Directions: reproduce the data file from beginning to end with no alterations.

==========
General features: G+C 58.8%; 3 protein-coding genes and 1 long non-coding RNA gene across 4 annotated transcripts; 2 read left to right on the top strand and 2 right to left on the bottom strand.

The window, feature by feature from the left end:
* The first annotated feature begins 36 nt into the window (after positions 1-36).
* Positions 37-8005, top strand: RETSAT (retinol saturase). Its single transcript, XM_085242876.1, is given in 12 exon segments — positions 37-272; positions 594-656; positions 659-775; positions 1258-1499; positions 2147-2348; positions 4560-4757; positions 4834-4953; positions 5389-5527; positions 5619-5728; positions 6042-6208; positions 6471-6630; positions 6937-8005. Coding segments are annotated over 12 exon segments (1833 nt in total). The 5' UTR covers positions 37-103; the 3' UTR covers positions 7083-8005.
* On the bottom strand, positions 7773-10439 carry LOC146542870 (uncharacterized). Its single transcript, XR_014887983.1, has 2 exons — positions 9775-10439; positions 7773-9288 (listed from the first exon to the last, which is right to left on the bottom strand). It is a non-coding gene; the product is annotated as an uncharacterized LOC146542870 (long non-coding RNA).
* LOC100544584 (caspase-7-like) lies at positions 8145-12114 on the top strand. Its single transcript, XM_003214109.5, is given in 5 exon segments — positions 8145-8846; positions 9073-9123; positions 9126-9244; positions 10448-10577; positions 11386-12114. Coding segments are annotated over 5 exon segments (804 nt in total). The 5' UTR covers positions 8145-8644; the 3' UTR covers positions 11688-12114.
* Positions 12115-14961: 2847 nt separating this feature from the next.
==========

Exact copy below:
General features: G+C 58.8%; 3 protein-coding genes and 1 long non-coding RNA gene across 4 annotated transcripts; 2 read left to right on the top strand and 2 right to left on the bottom strand.

The window, feature by feature from the left end:
* The first annotated feature begins 36 nt into the window (after positions 1-36).
* Positions 37-8005, top strand: RETSAT (retinol saturase). Its single transcript, XM_085242876.1, is given in 12 exon segments — positions 37-272; positions 594-656; positions 659-775; positions 1258-1499; positions 2147-2348; positions 4560-4757; positions 4834-4953; positions 5389-5527; positions 5619-5728; positions 6042-6208; positions 6471-6630; positions 6937-8005. Coding segments are annotated over 12 exon segments (1833 nt in total). The 5' UTR covers positions 37-103; the 3' UTR covers positions 7083-8005.
* On the bottom strand, positions 7773-10439 carry LOC146542870 (uncharacterized). Its single transcript, XR_014887983.1, has 2 exons — positions 9775-10439; positions 7773-9288 (listed from the first exon to the last, which is right to left on the bottom strand). It is a non-coding gene; the product is annotated as an uncharacterized LOC146542870 (long non-coding RNA).
* LOC100544584 (caspase-7-like) lies at positions 8145-12114 on the top strand. Its single transcript, XM_003214109.5, is given in 5 exon segments — positions 8145-8846; positions 9073-9123; positions 9126-9244; positions 10448-10577; positions 11386-12114. Coding segments are annotated over 5 exon segments (804 nt in total). The 5' UTR covers positions 8145-8644; the 3' UTR covers positions 11688-12114.
* Positions 12115-14961: 2847 nt separating this feature from the next.